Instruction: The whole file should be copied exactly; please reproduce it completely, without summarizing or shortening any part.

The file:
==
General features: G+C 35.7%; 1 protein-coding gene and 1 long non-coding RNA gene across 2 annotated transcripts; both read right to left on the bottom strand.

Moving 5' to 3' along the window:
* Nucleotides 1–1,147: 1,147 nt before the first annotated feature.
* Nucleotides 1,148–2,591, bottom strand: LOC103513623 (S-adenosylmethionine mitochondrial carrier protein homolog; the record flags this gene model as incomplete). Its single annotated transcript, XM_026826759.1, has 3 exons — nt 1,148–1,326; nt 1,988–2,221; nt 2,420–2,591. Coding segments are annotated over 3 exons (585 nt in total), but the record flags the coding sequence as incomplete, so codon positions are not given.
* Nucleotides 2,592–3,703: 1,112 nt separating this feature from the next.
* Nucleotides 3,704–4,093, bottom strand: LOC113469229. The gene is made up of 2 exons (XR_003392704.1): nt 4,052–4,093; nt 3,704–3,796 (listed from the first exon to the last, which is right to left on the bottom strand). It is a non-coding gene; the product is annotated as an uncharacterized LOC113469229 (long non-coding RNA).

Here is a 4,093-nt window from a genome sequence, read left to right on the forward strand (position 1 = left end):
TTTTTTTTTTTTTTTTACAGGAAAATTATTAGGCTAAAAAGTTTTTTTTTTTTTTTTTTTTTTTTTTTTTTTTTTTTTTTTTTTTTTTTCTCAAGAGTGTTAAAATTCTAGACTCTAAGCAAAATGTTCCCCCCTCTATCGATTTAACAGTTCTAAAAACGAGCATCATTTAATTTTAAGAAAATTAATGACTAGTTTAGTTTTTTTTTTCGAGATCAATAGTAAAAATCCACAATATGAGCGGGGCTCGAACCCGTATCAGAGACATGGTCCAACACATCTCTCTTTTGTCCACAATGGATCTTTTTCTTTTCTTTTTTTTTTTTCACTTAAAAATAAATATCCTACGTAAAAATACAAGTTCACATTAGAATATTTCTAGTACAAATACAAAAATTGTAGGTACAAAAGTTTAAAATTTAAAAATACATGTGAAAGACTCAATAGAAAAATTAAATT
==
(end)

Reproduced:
General features: G+C 35.7%; 1 protein-coding gene and 1 long non-coding RNA gene across 2 annotated transcripts; both read right to left on the bottom strand.

Moving 5' to 3' along the window:
* Nucleotides 1–1,147: 1,147 nt before the first annotated feature.
* Nucleotides 1,148–2,591, bottom strand: LOC103513623 (S-adenosylmethionine mitochondrial carrier protein homolog; the record flags this gene model as incomplete). Its single annotated transcript, XM_026826759.1, has 3 exons — nt 1,148–1,326; nt 1,988–2,221; nt 2,420–2,591. Coding segments are annotated over 3 exons (585 nt in total), but the record flags the coding sequence as incomplete, so codon positions are not given.
* Nucleotides 2,592–3,703: 1,112 nt separating this feature from the next.
* Nucleotides 3,704–4,093, bottom strand: LOC113469229. The gene is made up of 2 exons (XR_003392704.1): nt 4,052–4,093; nt 3,704–3,796 (listed from the first exon to the last, which is right to left on the bottom strand). It is a non-coding gene; the product is annotated as an uncharacterized LOC113469229 (long non-coding RNA).

Here is a 4,093-nt window from a genome sequence, read left to right on the forward strand (position 1 = left end):
TTTTTTTTTTTTTTTTACAGGAAAATTATTAGGCTAAAAAGTTTTTTTTTTTTTTTTTTTTTTTTTTTTTTTTTTTTTTTTTTTTTTTTCTCAAGAGTGTTAAAATTCTAGACTCTAAGCAAAATGTTCCCCCCTCTATCGATTTAACAGTTCTAAAAACGAGCATCATTTAATTTTAAGAAAATTAATGACTAGTTTAGTTTTTTTTTTCGAGATCAATAGTAAAAATCCACAATATGAGCGGGGCTCGAACCCGTATCAGAGACATGGTCCAACACATCTCTCTTTTGTCCACAATGGATCTTTTTCTTTTCTTTTTTTTTTTTCACTTAAAAATAAATATCCTACGTAAAAATACAAGTTCACATTAGAATATTTCTAGTACAAATACAAAAATTGTAGGTACAAAAGTTTAAAATTTAAAAATACATGTGAAAGACTCAATAGAAAAATTAAATT